[Footnote 22: Hakluyt, IV. 232. Harris, I. p. 14. Oxford Coll. II. sect. xvi. Callender’s Voy. I. 288. The original account of this voyage was published at London, in 4to, in 1600, and reprinted in 1618.—E.]
This celebrated naval hero received the Christian name of Francis from his godfather the earl of Bedford, but does not appear to have derived any great patronage from that nobleman. He was sent young to sea, as an apprentice to the master of a small bark, who traded with France and Zealand; and his master, a bachelor, taking a great affection for him, left him his bark at his death. At eighteen years of age, he was purser of a ship on a voyage to the Bay of Biscay, and at twenty made a voyage to the coast of Guinea. In all these voyages he distinguished himself by extraordinary courage, and by a sagacity beyond his years. In 1565, his laudable desire of glory induced him to venture his all in a voyage to the West Indies, which had no success. In 1567, he served under his kinsman Sir John Hawkins in the bay of Mexico, but was again unfortunate, returning from the voyage rich in character and fame, but with almost ruined circumstances. These disappointments served only to increase his desire of bettering his fortunes at the expence of the grand enemy of his country, against whom he made two other voyages into these parts; the first in 1570 with two ships, the Dragon and Swan and the second in 1571, in the Swan alone, chiefly for information, that he might qualify himself for undertaking some enterprize of greater importance; which he at length carried into execution with great courage and perseverance.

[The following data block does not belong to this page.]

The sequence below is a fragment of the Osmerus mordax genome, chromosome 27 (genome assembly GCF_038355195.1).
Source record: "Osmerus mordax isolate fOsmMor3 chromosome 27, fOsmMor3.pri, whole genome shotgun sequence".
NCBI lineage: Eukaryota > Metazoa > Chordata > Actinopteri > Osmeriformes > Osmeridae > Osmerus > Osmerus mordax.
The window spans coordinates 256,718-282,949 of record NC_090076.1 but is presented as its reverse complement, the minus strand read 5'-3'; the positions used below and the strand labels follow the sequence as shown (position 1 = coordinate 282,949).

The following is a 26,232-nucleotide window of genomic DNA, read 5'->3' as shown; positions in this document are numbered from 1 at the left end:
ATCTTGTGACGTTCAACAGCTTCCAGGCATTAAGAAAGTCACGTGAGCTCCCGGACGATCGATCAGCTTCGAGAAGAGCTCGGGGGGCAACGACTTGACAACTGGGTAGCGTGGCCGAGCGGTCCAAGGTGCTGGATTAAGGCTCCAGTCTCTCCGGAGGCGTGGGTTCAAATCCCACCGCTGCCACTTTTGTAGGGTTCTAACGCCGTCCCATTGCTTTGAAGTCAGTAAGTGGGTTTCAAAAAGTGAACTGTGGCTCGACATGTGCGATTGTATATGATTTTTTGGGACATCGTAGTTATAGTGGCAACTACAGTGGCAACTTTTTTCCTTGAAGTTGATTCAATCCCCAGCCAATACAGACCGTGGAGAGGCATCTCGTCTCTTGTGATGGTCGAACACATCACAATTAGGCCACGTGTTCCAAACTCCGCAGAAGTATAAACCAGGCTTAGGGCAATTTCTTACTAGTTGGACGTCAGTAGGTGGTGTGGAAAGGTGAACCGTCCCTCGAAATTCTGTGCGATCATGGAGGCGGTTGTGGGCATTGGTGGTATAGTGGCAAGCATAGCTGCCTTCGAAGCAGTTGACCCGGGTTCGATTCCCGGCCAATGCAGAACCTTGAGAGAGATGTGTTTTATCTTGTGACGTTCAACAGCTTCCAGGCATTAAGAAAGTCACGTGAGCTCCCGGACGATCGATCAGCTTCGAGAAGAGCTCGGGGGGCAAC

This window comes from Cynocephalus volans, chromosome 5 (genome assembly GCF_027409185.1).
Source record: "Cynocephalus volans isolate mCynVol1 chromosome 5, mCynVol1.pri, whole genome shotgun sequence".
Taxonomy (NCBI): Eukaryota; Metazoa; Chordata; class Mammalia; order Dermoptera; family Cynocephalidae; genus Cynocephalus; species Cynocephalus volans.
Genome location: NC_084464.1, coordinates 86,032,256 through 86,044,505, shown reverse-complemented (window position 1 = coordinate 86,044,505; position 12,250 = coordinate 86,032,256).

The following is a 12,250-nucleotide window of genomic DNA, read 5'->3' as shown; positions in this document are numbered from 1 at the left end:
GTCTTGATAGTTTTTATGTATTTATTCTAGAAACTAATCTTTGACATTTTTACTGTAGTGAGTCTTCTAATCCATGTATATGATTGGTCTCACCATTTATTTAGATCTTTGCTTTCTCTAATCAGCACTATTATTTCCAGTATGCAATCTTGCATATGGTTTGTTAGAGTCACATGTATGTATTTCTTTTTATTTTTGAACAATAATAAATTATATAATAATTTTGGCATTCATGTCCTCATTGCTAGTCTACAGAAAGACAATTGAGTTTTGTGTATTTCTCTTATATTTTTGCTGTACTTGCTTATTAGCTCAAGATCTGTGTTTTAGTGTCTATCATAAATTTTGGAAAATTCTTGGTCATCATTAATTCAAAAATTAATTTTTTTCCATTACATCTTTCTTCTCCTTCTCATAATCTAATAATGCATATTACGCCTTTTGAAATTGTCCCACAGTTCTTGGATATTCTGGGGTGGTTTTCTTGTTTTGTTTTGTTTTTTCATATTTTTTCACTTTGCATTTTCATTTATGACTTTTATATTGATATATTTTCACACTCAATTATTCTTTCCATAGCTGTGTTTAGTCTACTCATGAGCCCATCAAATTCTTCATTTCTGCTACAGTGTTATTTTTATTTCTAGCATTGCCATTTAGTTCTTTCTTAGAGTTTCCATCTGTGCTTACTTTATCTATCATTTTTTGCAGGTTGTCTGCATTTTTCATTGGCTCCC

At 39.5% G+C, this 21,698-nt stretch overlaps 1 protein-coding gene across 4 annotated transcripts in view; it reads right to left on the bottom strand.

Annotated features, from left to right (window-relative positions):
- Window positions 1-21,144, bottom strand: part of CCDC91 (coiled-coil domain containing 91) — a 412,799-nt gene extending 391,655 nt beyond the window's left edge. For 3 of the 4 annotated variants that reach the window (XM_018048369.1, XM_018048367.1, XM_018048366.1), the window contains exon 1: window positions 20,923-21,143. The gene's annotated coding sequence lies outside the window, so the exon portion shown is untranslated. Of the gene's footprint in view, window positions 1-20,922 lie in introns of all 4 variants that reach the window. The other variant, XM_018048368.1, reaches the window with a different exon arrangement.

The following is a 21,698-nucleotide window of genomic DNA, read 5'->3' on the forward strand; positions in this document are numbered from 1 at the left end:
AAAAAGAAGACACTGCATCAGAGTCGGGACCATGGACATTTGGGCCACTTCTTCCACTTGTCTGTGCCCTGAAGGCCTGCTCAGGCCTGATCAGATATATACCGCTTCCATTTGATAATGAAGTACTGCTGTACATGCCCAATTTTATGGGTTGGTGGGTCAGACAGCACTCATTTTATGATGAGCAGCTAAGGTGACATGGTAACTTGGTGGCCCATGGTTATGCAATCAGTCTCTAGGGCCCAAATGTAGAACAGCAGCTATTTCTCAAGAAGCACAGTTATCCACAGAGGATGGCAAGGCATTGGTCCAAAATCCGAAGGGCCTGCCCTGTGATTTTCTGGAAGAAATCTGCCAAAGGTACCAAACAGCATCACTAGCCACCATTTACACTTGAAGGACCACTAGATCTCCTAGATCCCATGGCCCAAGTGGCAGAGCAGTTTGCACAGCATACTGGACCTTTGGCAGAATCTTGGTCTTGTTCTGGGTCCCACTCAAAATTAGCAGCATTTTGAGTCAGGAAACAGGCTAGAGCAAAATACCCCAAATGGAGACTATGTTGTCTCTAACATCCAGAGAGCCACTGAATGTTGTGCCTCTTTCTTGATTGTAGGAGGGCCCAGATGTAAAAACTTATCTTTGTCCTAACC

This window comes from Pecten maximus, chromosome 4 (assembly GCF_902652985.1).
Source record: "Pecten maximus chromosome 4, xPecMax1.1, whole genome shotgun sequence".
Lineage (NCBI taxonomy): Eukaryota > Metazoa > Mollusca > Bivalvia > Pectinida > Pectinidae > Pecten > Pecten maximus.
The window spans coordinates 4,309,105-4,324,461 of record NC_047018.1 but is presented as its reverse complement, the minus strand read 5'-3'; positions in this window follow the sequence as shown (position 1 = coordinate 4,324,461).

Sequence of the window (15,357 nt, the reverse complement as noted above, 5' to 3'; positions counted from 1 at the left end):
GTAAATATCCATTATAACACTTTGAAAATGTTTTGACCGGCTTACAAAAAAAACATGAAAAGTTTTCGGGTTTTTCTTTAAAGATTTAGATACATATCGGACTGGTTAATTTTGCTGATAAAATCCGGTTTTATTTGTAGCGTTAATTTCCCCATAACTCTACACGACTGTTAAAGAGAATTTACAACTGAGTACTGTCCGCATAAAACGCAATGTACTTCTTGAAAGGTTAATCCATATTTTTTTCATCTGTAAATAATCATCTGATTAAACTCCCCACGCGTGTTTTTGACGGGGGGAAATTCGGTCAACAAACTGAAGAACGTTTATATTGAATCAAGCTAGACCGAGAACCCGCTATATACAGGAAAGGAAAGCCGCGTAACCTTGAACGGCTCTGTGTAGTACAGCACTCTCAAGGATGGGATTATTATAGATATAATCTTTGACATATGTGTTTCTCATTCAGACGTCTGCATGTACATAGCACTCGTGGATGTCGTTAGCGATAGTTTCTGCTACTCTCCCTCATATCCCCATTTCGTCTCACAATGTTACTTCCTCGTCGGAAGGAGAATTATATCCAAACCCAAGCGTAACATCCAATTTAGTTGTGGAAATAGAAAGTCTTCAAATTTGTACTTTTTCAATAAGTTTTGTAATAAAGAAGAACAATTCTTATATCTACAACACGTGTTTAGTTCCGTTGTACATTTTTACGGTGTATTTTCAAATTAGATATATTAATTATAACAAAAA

His character for bravery and seamanship being now established, he soon found a sufficient number of persons willing to adventure a part of their fortunes in a privateering voyage which he proposed. He accordingly sailed from Plymouth on the 24th May, 1572, in the Pasco, a ship only of seventy tons, having for his consort the Swan of 250 tons, commanded by his brother John Drake, with seventy-three men and boys, and provisions for a year. Such were the mighty preparations he had made for attacking the power of Spain in the West Indies, in which he considered himself justified, in order to make reprisals for the losses he had formerly sustained from the Spaniards. In this voyage he surprised and plundered the famous town of Nombre de Dios; and soon afterwards had a distant view of the South Sea from the top of a high tree, which inflamed him with the desire of conducting an English ship thither, which attempt he had perhaps never thought of but for that circumstance.